EDDIE’S BOY by Thomas Perry (Black Cat, December 2020)
Nearly forty years after his first appearance in The Butcher’s Boy (1982), the amoral hit man Michael Schaeffer, previously known only as the Butcher’s Boy, is back in his fourth adventure.
Perry’s The Butcher’s Boy won the 1983 Edgar Award for Best First Mystery Novel and launched his successful career, which has resulted in some 28 novels to date. Following The Butcher’s Boy Perry has brought his hit man back on two other occasions at roughly the ten year mark: Sleeping Dogs (1992) and The Informant (2011). And now at the tail end of 2020, he returns for a fourth action-packed, but reflective, adventure.
Michael Schaeffer (not his real name) used to be a skillful contract killer working for the Mafia. He was trained by his guardian and mentor Eddie Mastrewski, a Pittsburgh butcher and renown hit man, and quickly developed the skills that had him in high demand as a killer. Now after a bloody and somewhat fraught career, Michael, who is in his 60s, is retired and living in England with his wealthy English wife Meg. Although always vigilante, Michael has been enjoying a peaceful life until four armed intruders show up at their estate. Michael dispatches them with his usual efficiency and then sets off on a blood soaked journey from England to Australia and finally the United States in search of the person responsible for sending the killers after him.
As he moves through his quest, Michael is guided by the wise words of Eddie:
“If you learn there’s a contract out on you, don’t hesitate. Find out who it is and go after him. Don’t bother wasting bodyguards or underlings. Go right to the one who pays them. Find him and stop his heart any way you can.”
I thoroughly enjoyed the first three books in the Butcher’s Boy series and was not disappointed with this latest entry. The pacing and the body count is probably a little higher this time around, but it is also balanced by interesting reflections on Michael’s early life. As his hunt for the man responsible for the disruption to his life progresses, Michael reminisces about his childhood with Eddie Mastrewski and how he came to be the butcher’s boy. These reminiscences in effect form a second storyline and Perry alternates between the two, bringing both to a satisfactory conclusion.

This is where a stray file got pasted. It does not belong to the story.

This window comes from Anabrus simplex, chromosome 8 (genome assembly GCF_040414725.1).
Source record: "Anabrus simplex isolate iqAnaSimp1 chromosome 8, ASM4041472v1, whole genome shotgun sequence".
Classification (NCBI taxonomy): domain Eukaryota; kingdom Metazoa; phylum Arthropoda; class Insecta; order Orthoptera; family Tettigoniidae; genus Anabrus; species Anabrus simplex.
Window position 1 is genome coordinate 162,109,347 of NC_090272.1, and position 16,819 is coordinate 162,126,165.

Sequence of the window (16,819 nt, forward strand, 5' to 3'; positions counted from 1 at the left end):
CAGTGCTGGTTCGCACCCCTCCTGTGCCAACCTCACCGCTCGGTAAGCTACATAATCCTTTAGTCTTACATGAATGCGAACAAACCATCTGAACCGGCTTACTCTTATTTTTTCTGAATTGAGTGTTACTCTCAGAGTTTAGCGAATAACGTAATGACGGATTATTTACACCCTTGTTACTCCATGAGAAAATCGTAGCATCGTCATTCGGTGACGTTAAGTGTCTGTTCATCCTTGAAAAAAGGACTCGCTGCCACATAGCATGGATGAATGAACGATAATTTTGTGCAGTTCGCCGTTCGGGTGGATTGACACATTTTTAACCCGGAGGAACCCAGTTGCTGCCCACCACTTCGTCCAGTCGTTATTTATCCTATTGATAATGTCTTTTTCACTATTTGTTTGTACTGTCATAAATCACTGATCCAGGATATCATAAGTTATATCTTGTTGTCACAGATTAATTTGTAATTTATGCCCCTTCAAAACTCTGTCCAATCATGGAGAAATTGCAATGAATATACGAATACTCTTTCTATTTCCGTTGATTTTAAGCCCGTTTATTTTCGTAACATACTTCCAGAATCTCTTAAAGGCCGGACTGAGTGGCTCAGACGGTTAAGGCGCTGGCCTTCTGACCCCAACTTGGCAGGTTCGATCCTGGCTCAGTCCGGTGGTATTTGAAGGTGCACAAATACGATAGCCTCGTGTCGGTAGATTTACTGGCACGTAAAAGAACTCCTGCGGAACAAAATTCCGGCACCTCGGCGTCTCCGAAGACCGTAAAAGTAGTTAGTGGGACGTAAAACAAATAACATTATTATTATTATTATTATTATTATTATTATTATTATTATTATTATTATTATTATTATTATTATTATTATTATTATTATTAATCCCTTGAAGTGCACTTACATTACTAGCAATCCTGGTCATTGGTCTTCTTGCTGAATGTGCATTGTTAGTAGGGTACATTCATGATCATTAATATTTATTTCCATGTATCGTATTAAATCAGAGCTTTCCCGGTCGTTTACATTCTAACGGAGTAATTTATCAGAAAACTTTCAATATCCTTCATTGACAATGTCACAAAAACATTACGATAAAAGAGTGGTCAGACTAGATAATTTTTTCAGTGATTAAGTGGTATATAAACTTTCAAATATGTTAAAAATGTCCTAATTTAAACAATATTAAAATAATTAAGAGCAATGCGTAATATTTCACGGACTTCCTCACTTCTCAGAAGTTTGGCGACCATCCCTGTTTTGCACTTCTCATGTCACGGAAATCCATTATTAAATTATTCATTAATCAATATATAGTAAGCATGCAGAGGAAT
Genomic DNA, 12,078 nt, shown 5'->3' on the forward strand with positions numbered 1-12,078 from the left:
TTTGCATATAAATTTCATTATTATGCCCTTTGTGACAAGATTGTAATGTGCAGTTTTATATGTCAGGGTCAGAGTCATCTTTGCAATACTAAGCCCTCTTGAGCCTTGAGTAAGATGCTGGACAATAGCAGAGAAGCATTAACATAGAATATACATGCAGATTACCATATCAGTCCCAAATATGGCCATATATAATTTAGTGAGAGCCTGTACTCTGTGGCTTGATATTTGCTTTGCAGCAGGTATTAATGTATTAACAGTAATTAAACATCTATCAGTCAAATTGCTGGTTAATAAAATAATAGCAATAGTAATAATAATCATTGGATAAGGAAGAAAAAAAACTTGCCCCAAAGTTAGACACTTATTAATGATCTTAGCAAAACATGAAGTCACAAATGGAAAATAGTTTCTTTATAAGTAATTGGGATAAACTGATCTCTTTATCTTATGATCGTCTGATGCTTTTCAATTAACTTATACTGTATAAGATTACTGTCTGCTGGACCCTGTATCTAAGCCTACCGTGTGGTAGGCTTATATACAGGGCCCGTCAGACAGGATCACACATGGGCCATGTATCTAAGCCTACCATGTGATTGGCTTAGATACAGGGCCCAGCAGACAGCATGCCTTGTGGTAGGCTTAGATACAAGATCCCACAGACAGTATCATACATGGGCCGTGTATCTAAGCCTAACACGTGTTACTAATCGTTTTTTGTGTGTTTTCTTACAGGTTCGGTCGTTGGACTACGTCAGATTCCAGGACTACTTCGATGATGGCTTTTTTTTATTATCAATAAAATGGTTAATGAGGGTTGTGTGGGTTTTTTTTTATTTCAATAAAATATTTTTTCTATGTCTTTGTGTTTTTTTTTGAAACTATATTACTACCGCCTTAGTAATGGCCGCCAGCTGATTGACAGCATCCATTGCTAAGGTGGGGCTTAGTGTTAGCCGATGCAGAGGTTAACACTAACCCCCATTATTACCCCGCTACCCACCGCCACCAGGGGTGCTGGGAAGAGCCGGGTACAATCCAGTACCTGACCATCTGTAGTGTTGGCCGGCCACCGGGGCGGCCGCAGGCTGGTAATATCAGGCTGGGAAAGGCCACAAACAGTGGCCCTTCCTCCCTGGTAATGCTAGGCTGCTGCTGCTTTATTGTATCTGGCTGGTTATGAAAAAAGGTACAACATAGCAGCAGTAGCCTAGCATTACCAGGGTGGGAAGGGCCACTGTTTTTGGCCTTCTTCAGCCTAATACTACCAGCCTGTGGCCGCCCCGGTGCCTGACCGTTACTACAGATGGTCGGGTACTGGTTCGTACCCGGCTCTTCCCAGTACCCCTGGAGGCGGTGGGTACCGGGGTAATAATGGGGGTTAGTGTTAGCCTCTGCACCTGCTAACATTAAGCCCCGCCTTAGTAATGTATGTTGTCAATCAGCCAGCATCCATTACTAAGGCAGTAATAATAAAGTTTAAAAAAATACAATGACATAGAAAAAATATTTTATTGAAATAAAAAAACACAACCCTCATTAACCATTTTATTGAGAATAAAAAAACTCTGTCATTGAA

As in the earlier books, Michael’s nemesis, Department of Justice agent Elizabeth Waring, also makes a welcomed appearance. Elizabeth, who is now the head of a unit that hunts mob killers, has mixed feelings about Michael and owes him a big debt from the past when he saved her from rape. Despite her feelings, Elizabeth is a professional and sets out to take advantage of this rare appearance by Michael to catch him.
This is a very good, simple thriller. There is not a lot of complexity to it, but it moves very well and keeps you happily entertained. Regular readers of the series, will also enjoy the insights into Michael’s early life and the making of the Butcher’s Boy, although he largely remains an interesting enigma.
Four and a half stars out of five!
Note: Eddie’s Boy does not seem to be scheduled for release in Australia at this stage, but is available from the United States through Amazon USA. It is released in the United Kingdom on 17 December and is already available in the United States.
I recently posted a copy of my original review of The Butcher’s Boy from 1983: https://murdermayhemandlongdogs.com/throwback-thursday-the-butchers-boy-by-thomas-perry-constable-1982/